|Publication number||US4748033 A|
|Application number||US 07/065,086|
|Publication date||May 31, 1988|
|Filing date||Jun 18, 1987|
|Priority date||May 7, 1986|
|Publication number||065086, 07065086, US 4748033 A, US 4748033A, US-A-4748033, US4748033 A, US4748033A|
|Inventors||Scott W. Syfert, Lora L. Spangler, Lowen R. Morrison, Jr.|
|Original Assignee||The Procter & Gamble Company|
|Export Citation||BiBTeX, EndNote, RefMan|
|Patent Citations (9), Non-Patent Citations (5), Referenced by (84), Classifications (5), Legal Events (4)|
|External Links: USPTO, USPTO Assignment, Espacenet|
This is a continuation of application Ser. No. 860,601, filed on May 7, 1986, now abandoned.
The present invention relates to tea concentrates having stability against flake formation during cyclic freezing and thawing and enhanced solubility when reconstituted with cold tap water.
Tea creaming occurs during the production of tea extracts in the commercial manufacture of various types of tea products. The cream is a precipitate resulting primarily from the formation of polyphenol-caffeine complexes. Some components of this cream have limited solubility in cold water which causes clouding of tea beverages.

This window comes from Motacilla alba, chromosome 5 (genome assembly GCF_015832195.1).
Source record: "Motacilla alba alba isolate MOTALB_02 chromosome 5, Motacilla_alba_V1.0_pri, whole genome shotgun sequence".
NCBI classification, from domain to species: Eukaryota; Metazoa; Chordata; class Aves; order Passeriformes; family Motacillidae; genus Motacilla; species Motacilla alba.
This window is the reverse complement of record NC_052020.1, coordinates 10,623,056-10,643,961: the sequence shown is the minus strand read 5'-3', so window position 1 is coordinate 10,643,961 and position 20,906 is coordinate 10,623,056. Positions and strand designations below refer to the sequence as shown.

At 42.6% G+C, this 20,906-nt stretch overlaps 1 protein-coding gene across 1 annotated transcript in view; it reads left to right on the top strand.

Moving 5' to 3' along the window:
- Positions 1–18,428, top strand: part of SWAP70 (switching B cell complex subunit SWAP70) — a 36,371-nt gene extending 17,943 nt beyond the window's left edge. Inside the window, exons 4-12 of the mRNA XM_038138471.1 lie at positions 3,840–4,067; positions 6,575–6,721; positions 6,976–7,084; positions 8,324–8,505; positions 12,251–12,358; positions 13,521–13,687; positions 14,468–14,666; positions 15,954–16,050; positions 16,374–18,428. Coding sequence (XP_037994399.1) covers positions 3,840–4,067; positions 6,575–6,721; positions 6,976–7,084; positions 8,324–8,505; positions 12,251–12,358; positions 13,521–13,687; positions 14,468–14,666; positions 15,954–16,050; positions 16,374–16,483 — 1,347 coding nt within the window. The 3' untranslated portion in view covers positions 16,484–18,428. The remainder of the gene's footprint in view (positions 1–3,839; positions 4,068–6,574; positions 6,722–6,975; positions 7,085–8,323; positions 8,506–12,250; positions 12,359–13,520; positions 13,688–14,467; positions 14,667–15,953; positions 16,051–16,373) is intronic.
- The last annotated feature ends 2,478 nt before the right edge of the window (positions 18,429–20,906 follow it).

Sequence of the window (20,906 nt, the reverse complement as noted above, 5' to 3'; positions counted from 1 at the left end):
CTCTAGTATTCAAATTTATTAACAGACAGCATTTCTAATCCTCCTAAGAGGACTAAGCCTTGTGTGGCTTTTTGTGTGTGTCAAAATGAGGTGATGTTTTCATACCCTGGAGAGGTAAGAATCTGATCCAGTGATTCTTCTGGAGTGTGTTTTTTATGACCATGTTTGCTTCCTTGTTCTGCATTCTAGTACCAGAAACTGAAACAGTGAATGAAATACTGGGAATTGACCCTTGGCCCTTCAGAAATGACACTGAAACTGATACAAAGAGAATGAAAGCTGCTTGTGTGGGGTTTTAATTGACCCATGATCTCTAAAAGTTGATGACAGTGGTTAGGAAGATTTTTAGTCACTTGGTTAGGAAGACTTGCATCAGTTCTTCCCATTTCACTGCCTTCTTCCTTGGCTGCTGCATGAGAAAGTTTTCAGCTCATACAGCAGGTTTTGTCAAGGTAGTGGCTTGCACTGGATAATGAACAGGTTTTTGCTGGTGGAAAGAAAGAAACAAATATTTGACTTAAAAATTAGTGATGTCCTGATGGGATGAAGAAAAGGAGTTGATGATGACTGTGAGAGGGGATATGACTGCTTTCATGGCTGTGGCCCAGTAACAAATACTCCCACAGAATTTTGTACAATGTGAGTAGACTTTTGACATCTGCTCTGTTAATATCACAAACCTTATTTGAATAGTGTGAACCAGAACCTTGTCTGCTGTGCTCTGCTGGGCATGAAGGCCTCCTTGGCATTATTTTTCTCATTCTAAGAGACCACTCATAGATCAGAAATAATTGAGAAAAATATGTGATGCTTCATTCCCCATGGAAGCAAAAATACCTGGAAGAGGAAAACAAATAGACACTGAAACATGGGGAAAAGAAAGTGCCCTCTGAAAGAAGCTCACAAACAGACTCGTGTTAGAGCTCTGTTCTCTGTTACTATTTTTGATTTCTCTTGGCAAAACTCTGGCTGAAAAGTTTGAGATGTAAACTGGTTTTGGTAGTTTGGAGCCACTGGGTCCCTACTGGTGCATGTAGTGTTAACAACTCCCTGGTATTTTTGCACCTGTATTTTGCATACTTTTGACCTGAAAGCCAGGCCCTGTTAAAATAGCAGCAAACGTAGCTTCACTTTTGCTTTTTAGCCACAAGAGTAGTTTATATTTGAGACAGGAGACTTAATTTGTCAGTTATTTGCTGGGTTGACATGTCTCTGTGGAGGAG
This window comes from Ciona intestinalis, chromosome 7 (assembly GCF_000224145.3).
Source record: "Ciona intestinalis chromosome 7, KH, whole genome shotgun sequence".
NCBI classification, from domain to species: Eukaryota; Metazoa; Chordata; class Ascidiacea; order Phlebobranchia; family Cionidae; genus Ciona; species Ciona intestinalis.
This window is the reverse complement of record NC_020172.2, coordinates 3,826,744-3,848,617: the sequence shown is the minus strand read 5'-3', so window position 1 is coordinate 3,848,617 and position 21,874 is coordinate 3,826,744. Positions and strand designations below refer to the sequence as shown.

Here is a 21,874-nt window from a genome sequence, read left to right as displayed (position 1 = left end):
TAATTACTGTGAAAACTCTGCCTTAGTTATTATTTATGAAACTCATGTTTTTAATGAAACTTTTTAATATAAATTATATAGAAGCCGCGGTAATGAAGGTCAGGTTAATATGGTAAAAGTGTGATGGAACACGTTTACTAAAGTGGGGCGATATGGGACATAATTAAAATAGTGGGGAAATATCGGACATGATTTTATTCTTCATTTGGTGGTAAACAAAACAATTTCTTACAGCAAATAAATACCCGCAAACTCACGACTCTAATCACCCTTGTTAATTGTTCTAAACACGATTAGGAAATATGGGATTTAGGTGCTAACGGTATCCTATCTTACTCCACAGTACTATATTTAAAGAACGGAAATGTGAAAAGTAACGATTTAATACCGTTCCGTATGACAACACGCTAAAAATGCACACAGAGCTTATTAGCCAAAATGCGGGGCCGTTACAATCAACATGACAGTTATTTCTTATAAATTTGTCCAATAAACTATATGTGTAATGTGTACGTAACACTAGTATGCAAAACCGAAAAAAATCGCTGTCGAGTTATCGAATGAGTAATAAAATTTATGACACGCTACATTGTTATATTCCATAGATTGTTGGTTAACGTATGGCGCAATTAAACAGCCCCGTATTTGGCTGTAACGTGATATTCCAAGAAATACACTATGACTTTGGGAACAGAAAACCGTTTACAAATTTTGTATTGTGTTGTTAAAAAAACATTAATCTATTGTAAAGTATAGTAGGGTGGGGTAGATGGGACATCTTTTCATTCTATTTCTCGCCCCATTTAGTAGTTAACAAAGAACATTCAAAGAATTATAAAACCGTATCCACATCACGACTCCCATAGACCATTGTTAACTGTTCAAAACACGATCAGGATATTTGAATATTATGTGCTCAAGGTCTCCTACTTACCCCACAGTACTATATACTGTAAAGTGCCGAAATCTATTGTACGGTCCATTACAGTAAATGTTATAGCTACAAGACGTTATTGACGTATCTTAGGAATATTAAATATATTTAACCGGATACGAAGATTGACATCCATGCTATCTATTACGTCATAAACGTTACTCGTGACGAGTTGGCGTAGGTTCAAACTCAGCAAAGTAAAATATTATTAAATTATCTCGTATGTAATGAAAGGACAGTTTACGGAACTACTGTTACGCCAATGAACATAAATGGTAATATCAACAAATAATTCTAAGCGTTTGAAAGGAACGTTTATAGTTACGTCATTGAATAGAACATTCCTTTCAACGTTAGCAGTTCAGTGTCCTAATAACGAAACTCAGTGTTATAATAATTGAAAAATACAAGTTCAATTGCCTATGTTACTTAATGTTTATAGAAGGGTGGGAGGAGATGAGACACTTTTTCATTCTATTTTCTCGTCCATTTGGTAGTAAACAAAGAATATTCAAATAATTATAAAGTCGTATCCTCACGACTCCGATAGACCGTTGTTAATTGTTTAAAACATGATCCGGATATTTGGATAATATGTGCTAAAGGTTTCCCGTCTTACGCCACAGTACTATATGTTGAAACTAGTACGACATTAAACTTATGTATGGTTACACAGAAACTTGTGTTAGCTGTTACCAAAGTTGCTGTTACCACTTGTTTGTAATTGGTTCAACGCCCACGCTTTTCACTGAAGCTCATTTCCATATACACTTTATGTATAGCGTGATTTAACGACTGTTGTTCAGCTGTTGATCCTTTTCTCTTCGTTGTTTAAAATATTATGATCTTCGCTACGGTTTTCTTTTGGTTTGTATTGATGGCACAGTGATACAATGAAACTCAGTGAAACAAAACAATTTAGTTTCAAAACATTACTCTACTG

A decreaming step is employed in the manufacture of many tea products to precipitate and remove these complexes. Several decreaming methods are known in the art. These methods include adjustments in operating variables, especially temperature, to cause precipitation of the tea cream complexes, followed by centrifugation, filtration or other equivalent techniques to remove the precipitated complexes.
During manufacture and sale, frozen tea concentrates can also endure cycles of partial thawing and refreezing due to temperature variations in the distribution system, as well as in store and consumer freezers. Even though the majority of tea cream components which cause clouding in cold water are removed during production of the concentrate, additional precipitate can occur due to freeze concentration of the remaining tea solids because of this freeze/thaw cycling. During the "freeze" portion of the cycle, ice crystals form in the tea concentrate. The tea solids are rejected by the ice crystals and are concentrated in the boundary layer between the liquid tea phase and the ice crystals. As the concentration of tea solids in this boundary layer increases, the polyphenols present (e.g. thearubigins and theaflavins) being to interact with themselves and other materials such as caffeine and protein to form larger, heavier complexes which precipitate out as visible flakes when the concentrate is thawed. A tea concentrate containing these insoluble flakes, even when added to hot water, yields a cloudy tea beverage which has visible particles.